WASHINGTON - On the next-to-last day in open court of the evidentiary hearing into the Individual Indian Money trust, U.S. District Court Judge James Robertson still wanted to ''fill in the picture,'' as he stated when overruling a government objection to the testimony of energy consultant Kevin Gambrell, former director of the Federal Indian Minerals Office.
Only a day later, Robertson brought the trial-like hearing to an end. Attorneys for the government and the plaintiffs must draft him a memo by Nov. 30, defining how they want him to rule, said Bill McAllister, a media contact for the plaintiffs. At some time thereafter, Robertson is expected to rule on whether the government is engaged in a proper historical accounting of the IIM trust, and other matters.
Robertson himself had hinted at the possibility of a much longer hearing. ''I think it went fast because that's the way he wanted it,'' McAllister said. ''Everybody understood the rules of the game by the end and was playing by them.''
Among the rules was to maintain a focus on the Interior Department's court-ordered historical accounting activities. The plaintiff class of IIM account holders, led by Elouise Cobell, contends the activities amount to no accounting at all.
Gambrell described the complex process of breaking down ownership documents on an IIM lease to establish proper ''unit allocation'' of mineral revenues. The revenues derive from assets on leased lands that are held in trust by the government for individual Indians; they are due to the IIM accounts established to receive such revenues for individual account holders. Because many of the lands are fractionated among multiple owners, lease revenues must be allocated according to units of interest in land.
''Allocation is extremely critical in unit allocation,'' Gambrell said. ''It is the essence of getting payment correctly to individual Indian owners, tribes, state, federal programs and private landowners. Without it, you cannot allocate money properly. ... The allocation process goes all the way back to the lease instrument. In order to get money correctly to an individual, you have to understand every aspect of the lease instrument. Is it unitized, is it co-mingled, what is the size of the property, what type of production comes off that property? To when it goes through the system, is it a correct royalty rate, is it going to the correct owners ... ? And when you do that, you have to look at source documents, and you have to do third-party verification.''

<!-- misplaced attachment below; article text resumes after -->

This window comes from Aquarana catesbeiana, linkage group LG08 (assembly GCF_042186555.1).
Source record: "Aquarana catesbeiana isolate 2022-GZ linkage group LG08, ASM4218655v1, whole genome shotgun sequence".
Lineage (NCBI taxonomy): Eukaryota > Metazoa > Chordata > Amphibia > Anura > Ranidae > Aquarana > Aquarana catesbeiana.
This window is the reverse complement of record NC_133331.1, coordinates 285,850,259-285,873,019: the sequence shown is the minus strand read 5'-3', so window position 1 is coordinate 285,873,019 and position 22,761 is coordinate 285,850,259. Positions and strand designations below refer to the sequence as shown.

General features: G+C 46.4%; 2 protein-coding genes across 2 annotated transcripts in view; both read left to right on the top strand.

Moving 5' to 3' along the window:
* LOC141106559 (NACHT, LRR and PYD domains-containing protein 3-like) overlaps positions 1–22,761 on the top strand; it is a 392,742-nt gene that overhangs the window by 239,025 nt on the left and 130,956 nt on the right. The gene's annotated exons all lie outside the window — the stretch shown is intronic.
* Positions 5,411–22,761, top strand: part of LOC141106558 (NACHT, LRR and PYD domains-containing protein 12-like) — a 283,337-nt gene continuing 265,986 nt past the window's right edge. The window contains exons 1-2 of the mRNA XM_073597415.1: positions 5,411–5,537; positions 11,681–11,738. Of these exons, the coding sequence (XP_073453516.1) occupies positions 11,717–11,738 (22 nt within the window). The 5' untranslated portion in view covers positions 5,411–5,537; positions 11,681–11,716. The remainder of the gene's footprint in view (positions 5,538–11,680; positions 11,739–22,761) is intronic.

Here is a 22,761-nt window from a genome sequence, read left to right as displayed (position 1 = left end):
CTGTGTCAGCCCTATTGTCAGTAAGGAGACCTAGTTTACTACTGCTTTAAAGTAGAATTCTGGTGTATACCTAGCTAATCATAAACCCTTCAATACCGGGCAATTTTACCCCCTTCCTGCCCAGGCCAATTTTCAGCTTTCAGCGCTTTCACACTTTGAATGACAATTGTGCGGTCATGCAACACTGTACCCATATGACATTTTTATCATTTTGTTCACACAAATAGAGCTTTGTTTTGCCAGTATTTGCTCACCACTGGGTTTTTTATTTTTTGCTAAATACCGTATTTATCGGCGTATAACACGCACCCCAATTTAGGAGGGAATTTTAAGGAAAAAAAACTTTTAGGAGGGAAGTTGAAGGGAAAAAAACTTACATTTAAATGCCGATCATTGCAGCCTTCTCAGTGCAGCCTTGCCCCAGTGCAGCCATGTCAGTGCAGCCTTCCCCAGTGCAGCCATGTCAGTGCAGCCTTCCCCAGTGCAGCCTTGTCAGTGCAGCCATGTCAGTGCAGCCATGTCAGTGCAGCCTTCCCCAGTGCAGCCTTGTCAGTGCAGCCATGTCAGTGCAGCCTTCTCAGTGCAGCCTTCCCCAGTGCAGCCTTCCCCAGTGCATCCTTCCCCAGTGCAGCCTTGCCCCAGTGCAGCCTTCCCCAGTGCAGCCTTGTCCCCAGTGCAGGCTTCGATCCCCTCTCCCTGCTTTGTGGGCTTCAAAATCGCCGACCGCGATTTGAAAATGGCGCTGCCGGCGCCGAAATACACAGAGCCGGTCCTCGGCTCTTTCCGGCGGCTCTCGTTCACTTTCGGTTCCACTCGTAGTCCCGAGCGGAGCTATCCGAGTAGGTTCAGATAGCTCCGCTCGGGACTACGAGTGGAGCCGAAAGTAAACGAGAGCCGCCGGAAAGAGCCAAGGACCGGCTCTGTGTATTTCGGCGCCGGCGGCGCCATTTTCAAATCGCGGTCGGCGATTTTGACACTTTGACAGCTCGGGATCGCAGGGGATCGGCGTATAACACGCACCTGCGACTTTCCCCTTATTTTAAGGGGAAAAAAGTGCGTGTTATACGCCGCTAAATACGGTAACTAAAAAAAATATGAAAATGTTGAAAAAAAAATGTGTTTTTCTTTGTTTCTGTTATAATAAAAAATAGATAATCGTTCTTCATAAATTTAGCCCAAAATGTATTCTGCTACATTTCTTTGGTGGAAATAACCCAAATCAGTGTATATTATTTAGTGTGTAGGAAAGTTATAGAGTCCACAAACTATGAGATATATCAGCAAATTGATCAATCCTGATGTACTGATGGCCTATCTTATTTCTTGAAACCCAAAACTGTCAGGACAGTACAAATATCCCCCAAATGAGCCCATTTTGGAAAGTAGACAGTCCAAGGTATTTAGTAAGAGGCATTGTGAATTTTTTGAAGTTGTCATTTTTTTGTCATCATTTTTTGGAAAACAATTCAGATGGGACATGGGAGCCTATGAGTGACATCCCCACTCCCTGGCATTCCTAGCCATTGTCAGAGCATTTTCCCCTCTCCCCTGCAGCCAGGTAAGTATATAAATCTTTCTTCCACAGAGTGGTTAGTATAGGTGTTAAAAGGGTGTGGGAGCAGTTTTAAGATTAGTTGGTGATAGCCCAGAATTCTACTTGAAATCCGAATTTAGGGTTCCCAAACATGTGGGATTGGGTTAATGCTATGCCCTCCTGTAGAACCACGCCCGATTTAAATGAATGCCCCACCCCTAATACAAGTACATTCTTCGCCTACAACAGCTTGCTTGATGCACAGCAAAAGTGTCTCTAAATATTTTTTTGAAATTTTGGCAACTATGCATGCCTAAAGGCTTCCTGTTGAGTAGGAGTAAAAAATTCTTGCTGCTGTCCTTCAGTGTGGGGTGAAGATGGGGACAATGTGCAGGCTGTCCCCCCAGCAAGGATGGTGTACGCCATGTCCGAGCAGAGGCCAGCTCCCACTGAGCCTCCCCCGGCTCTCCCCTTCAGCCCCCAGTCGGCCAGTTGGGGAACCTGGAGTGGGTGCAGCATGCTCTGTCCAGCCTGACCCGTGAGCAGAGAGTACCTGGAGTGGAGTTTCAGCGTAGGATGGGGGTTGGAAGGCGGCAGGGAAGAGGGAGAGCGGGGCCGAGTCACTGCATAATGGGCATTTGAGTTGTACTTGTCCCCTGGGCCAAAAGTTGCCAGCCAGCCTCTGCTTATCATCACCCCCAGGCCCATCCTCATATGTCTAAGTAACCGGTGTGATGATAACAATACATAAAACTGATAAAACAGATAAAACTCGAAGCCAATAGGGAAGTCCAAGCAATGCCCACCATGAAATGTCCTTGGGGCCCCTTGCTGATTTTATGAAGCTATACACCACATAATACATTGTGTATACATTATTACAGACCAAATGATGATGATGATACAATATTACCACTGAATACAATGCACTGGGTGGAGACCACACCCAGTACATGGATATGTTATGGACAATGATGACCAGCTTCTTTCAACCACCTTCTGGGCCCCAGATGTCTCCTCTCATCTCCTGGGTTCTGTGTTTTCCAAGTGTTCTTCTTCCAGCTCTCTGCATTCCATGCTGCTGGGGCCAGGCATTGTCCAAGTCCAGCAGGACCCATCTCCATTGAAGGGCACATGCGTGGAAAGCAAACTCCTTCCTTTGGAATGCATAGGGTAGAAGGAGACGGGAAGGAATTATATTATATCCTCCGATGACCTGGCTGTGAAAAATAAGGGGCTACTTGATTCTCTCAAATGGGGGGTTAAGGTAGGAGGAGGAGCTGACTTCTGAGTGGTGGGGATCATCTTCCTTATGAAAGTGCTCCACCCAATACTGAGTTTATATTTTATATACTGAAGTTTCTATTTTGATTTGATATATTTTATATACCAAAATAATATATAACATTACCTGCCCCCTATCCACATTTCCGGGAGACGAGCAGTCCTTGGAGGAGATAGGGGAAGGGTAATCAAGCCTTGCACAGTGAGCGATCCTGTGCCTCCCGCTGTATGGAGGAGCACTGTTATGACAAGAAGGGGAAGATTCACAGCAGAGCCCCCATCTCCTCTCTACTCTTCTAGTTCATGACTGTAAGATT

Gambrell said FIMO was uniquely charged with breaking down IIM ownership documents, adding that federal data on lands underlying IIM accounts was often incomplete and inaccurate.
As Gambrell, under questioning from lead plaintiff attorney Dennis Gingold, progressed toward the conclusion that missing and partial government documents cannot provide a basis for proper tracking of ownership documents, Department of Justice attorney Robert Kirschman objected. (The DoJ is defending Interior, the federal government's delegate agency over the IIM trust.)
''I don't want to overdo this, and you're right, that this is going forward more in asset management than it is historical accounting,'' Robertson said. ''But frankly, it helps for me to kind of fill in the picture of what is known and what is not known, and then what can be verified and what can't be verified.
''So a reasonable amount of this I'm going to allow.''
Gambrell went on to describe minerals audit findings of FIMO that increased revenues of IIM account holders by eight times. The government agency delegated to manage minerals royalties on federal lands, the Minerals Management Service, responded by eliminating minerals audits in favor of ''compliance review'' procedures, a less rigorous standard.
To the government's objection, Robertson said, ''It may not prove anything, but it raises questions.''
The government did not cross-examine Gambrell.
The court decided against a visit to Lenexa, Kan., where Interior is engaged in its Historical Accounting Project for Individual Indian Money Accounts.